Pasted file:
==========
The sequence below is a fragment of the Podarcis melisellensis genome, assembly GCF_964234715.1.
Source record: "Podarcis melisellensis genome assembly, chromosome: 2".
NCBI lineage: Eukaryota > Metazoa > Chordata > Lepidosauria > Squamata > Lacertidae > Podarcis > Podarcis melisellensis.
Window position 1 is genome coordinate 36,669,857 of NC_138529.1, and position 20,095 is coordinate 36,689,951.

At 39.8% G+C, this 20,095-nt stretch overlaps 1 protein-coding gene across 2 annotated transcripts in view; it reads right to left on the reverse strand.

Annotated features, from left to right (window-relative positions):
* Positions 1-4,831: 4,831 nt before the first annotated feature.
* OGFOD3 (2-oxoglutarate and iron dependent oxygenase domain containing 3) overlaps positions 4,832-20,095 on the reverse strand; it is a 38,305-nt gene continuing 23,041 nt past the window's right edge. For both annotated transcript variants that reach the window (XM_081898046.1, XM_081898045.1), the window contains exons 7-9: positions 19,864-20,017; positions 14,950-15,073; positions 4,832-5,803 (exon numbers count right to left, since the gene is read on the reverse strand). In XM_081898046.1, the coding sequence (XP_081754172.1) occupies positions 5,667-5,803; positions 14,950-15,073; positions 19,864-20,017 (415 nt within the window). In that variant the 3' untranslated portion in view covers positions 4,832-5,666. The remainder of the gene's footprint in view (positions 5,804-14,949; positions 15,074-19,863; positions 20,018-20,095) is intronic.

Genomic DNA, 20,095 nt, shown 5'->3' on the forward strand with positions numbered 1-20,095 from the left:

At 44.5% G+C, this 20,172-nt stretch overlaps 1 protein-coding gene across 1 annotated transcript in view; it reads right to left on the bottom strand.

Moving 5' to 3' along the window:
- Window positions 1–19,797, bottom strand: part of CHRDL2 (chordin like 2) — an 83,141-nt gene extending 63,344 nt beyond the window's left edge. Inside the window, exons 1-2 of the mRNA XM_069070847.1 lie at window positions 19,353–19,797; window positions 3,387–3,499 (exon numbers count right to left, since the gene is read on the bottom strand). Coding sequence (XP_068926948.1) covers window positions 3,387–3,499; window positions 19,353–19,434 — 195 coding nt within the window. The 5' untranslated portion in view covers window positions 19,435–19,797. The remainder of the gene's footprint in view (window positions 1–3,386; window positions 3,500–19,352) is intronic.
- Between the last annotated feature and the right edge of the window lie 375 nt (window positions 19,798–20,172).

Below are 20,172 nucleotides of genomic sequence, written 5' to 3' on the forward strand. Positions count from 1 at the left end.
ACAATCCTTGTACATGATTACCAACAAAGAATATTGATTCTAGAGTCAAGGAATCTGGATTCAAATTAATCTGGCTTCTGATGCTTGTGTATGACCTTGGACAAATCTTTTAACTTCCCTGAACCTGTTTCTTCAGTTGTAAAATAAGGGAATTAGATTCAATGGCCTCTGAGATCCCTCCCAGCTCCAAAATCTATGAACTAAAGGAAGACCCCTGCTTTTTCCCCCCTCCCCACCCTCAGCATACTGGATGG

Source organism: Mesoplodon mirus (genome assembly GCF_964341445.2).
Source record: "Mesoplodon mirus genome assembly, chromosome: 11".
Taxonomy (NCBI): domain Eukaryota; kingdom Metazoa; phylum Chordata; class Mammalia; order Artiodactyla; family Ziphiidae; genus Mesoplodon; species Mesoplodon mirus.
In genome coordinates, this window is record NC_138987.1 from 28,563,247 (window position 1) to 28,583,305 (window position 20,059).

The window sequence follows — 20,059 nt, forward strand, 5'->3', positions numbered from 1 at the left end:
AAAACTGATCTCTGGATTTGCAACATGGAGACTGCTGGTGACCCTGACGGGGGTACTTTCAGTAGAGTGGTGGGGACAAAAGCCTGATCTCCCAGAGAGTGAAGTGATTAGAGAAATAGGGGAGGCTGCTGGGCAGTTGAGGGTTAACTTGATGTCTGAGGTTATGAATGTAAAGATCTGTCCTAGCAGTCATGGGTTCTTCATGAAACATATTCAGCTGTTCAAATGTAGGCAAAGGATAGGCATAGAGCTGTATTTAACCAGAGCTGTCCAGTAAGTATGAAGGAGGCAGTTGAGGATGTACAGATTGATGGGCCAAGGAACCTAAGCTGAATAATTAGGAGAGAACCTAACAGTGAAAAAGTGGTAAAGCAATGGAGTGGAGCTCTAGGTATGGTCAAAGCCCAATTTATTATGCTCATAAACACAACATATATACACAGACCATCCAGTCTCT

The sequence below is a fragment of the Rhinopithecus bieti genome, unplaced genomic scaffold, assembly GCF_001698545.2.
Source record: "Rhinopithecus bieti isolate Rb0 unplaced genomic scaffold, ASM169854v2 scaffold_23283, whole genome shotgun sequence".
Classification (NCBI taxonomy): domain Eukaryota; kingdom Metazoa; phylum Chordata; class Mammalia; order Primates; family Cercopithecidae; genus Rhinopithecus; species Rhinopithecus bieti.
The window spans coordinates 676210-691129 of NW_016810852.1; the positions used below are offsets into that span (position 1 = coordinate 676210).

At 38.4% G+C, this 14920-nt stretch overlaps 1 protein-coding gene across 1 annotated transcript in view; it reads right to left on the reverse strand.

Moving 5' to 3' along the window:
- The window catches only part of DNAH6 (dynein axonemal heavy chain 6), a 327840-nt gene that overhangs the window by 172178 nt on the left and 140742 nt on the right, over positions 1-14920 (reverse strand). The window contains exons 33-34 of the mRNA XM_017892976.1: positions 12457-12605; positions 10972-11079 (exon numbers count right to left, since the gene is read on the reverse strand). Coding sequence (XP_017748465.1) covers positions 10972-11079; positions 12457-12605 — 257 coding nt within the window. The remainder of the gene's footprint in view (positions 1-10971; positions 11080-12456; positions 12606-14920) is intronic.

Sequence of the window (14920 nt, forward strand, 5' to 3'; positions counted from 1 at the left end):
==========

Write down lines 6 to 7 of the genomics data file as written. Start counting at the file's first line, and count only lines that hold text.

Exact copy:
Annotated features, from left to right (window-relative positions):
* Positions 1-4,831: 4,831 nt before the first annotated feature.